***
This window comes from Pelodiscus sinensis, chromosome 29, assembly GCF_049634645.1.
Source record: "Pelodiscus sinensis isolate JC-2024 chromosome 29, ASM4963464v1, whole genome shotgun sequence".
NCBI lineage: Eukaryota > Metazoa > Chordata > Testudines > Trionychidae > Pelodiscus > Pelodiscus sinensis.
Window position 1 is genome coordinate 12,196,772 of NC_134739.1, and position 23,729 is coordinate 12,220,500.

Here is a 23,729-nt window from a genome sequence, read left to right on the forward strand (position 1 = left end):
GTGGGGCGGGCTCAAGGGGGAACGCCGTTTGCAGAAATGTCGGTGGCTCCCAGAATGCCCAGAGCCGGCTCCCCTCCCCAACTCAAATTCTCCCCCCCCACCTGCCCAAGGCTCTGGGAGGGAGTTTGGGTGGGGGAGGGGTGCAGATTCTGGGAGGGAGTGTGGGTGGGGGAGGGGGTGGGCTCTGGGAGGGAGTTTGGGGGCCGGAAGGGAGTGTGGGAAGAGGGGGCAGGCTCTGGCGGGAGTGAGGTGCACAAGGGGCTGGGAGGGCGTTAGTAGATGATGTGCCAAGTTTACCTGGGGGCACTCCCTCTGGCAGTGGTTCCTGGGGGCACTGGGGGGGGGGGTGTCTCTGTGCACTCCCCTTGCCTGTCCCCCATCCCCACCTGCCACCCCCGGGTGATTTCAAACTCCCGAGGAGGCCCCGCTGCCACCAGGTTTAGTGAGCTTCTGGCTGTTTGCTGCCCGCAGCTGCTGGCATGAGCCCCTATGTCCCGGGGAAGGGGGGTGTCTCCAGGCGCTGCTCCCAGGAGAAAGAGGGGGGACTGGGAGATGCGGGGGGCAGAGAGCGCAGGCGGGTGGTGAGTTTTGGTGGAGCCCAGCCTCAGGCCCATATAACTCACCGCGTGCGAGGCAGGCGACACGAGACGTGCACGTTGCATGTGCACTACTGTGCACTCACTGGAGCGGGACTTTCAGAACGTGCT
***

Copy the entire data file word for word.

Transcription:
This window comes from Pelodiscus sinensis, chromosome 29, assembly GCF_049634645.1.
Source record: "Pelodiscus sinensis isolate JC-2024 chromosome 29, ASM4963464v1, whole genome shotgun sequence".
NCBI lineage: Eukaryota > Metazoa > Chordata > Testudines > Trionychidae > Pelodiscus > Pelodiscus sinensis.
Window position 1 is genome coordinate 12,196,772 of NC_134739.1, and position 23,729 is coordinate 12,220,500.

Here is a 23,729-nt window from a genome sequence, read left to right on the forward strand (position 1 = left end):
GTGGGGCGGGCTCAAGGGGGAACGCCGTTTGCAGAAATGTCGGTGGCTCCCAGAATGCCCAGAGCCGGCTCCCCTCCCCAACTCAAATTCTCCCCCCCCACCTGCCCAAGGCTCTGGGAGGGAGTTTGGGTGGGGGAGGGGTGCAGATTCTGGGAGGGAGTGTGGGTGGGGGAGGGGGTGGGCTCTGGGAGGGAGTTTGGGGGCCGGAAGGGAGTGTGGGAAGAGGGGGCAGGCTCTGGCGGGAGTGAGGTGCACAAGGGGCTGGGAGGGCGTTAGTAGATGATGTGCCAAGTTTACCTGGGGGCACTCCCTCTGGCAGTGGTTCCTGGGGGCACTGGGGGGGGGGGTGTCTCTGTGCACTCCCCTTGCCTGTCCCCCATCCCCACCTGCCACCCCCGGGTGATTTCAAACTCCCGAGGAGGCCCCGCTGCCACCAGGTTTAGTGAGCTTCTGGCTGTTTGCTGCCCGCAGCTGCTGGCATGAGCCCCTATGTCCCGGGGAAGGGGGGTGTCTCCAGGCGCTGCTCCCAGGAGAAAGAGGGGGGACTGGGAGATGCGGGGGGCAGAGAGCGCAGGCGGGTGGTGAGTTTTGGTGGAGCCCAGCCTCAGGCCCATATAACTCACCGCGTGCGAGGCAGGCGACACGAGACGTGCACGTTGCATGTGCACTACTGTGCACTCACTGGAGCGGGACTTTCAGAACGTGCT